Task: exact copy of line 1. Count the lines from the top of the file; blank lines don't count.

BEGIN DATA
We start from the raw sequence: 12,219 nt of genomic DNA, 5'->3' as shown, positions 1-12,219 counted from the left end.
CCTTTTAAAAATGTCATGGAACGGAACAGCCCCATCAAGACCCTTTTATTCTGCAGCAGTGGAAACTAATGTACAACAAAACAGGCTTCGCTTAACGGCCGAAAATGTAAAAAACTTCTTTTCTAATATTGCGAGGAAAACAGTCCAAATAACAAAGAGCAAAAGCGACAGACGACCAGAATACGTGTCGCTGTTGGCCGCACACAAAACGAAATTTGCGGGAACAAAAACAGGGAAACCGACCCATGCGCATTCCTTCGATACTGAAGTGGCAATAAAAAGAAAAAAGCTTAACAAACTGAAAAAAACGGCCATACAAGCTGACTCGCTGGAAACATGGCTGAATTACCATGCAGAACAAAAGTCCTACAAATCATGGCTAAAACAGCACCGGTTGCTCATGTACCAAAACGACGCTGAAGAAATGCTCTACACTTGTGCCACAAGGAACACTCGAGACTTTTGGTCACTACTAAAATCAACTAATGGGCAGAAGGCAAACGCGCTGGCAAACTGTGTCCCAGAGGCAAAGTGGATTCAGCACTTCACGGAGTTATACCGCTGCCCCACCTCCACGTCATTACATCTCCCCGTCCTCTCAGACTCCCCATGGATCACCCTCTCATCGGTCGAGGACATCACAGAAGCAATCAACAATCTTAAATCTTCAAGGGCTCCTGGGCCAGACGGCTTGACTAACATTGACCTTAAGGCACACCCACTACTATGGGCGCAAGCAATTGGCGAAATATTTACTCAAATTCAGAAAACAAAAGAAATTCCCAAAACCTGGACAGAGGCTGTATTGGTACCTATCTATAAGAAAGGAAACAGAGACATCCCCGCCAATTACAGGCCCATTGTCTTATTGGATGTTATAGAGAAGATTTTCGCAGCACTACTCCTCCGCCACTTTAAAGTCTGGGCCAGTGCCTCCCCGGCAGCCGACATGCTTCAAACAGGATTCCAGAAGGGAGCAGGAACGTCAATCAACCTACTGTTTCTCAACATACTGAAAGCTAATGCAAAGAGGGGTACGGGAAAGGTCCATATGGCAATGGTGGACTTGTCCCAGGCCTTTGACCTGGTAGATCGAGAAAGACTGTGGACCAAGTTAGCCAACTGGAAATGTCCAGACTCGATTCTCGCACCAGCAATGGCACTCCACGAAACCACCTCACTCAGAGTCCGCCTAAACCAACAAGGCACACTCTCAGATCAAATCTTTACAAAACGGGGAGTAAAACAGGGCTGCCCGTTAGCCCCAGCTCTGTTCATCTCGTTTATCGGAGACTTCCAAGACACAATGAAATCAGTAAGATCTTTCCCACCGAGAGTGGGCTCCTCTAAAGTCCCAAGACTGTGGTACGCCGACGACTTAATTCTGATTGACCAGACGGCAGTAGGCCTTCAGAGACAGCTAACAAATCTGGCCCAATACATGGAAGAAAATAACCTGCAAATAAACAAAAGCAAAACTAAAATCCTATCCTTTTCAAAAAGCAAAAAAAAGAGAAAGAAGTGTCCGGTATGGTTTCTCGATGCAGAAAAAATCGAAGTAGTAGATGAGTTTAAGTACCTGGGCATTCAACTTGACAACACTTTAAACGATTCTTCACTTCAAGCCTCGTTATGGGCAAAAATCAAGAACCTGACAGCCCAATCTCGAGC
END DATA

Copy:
We start from the raw sequence: 12,219 nt of genomic DNA, 5'->3' as shown, positions 1-12,219 counted from the left end.